We are well into the one-year grace-period (which started on August 14) of New York’s Child Victim’s Act (“CVA”). Victims of childhood sexual abuse of any age can, during this one-year window, sue their perpetrators and those who facilitated the sexual abuse through negligence or worse. More than 600 CVA lawsuits have already been filed. New York childhood sexual abuse lawyers, myself included, have received thousands of calls and emails from victims.
I have been surprised by the many calls I have received from those abused by teachers. Some schools, it turns out, were sexual abuse “clusters”. For example, Kenmore West High School in Buffalo has been in the news for the large number of CVA suits (31) filed against it. Maryvale Union Free School District and Niagara Falls School District also are sexual abuse clusters.
Sexual abuse clusters are the product of what I call a “culture of silence”. A perpetrator cannot rape so many children alone. He needs a culture of silence to surround and insulate him from detection. What do I mean by a culture of silence? It’s a “see no evil, hear no evil” attitude about sexual abuse. It’s a kind of “what happens in Vegas, stays in Vegas” even when the evil perpetrated is against children.
Most of the sexual abuse described in the recent CVA lawsuits happened back in the 90’s, 80’s, 70’s or even 60’s. The zeitgeist then was the culture of silence. This culture of silence has, I hope, been blown apart by the Me Too Movement. Now, I hope, our zeitgeist is “see something, say something”.
It’s hard sometimes to imagine a place and a time where employees might suspect someone is engaging in inappropriate behavior with children, but say nothing and do nothing about it. Former school or Church or Scout employees from that period of time will often admit there were “rumors” going around about some of the teachers or scout leaders or priests. But the employees were not encouraged– and in fact they were discouraged – from speaking out about it.
Why didn’t the administrators of those schools encourage their employees to speak up if they heard or saw anything of concern regarding teacher/student or priest/alter boy relationships? Simple; they wanted to avoid bad publicity. This is the root cause of the culture of silence.
The steady stream of lawsuits in New York filed against schools pales in comparison to the avalanche of suits filed against Catholic Dioceses. About 80% of all cases filed so far in New York have been against Catholic institutions. The second most common defendant is the Boys Scouts of America with about 8%. Next comes schools, with about 5%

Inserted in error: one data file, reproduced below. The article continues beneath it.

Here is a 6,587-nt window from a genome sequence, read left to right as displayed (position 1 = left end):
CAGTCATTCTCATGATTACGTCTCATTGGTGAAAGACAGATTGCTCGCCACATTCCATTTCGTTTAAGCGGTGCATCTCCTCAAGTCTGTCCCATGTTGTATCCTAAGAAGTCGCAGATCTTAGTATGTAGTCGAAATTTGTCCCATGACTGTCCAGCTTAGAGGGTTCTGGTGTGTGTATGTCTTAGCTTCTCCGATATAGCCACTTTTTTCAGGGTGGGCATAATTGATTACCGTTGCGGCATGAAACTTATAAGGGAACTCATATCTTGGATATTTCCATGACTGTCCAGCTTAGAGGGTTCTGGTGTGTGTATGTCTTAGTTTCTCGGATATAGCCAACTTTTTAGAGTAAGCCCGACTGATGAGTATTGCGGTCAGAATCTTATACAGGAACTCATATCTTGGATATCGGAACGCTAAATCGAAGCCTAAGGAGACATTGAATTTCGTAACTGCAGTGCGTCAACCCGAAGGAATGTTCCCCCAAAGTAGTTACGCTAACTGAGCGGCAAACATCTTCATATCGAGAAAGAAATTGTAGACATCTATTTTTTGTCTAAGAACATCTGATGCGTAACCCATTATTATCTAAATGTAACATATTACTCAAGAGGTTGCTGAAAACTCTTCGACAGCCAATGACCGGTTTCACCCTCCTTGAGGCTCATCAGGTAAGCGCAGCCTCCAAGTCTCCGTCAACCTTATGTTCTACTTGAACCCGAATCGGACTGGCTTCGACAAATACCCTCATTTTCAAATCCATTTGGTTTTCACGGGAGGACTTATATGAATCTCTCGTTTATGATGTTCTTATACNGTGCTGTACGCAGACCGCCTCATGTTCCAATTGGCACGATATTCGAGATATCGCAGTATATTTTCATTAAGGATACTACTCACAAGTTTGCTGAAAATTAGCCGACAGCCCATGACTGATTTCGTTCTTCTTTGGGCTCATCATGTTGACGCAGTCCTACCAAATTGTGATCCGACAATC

I have a great deal of admiration for the men and women who now, so many years later, are finding the courage to step forward to demand justice for what they, as innocent children, suffered. I have received calls from men and women well into their seventh decade of life who never told anyone until now about what happened to them 50 or 60 years ago. I think they are doing us all a favor by making our children and our children’s children safer.
While I have taken some of these cases, unfortunately I have also rejected many. Often, the perpetrator was a family member, a neighbor, or a mentor. More often than not, those perpetrators are dead, very old, and/or poor. Unfortunately, in order to be able to justify the financial tsunami of a long and robustly defended CVA lawsuit, New York childhood sexual abuse lawyers need a “deep pocket” to go after. This usually means an institutional defendant such as the Church or a school or the Scouts or a foster care agency. This explains why, of the approximately 600 CVA lawsuits filed so far, 97% of them name at least one large institutions (Catholic Church, Boy Scouts, School Districts, foster care agencies, etc.) as defendants. Very few name ONLY individuals as defendants.
I know that many readers will think: “Just what I thought, these lawyers are only interested in money, not justice”. Not true. The sad truth is that we can’t get justice without money to fuel the fight. If we take only cases that chew up and spit out our limited financial resources with no possibility of a payday, where would we end up? In the gutter. Our litigation coffers would quickly empty and leave us with no arsenal of cash to really take on the bad guys.
Don’t get me wrong. The fact that I can’t help all victims upsets me. Why should those who happened to have been abused in an institutional setting (school, church, boy scouts, etc.) be entitled to justice while those abused by a neighbor or relative (the majority of victims by the way) not be entitled to the same?
Life isn’t fair. I would love to bring lawsuits against all sexual predators of children, regardless of their ability to pay, but that just can’t be done. So we’ll continue to go after those that can. Some measure of justice is better than none.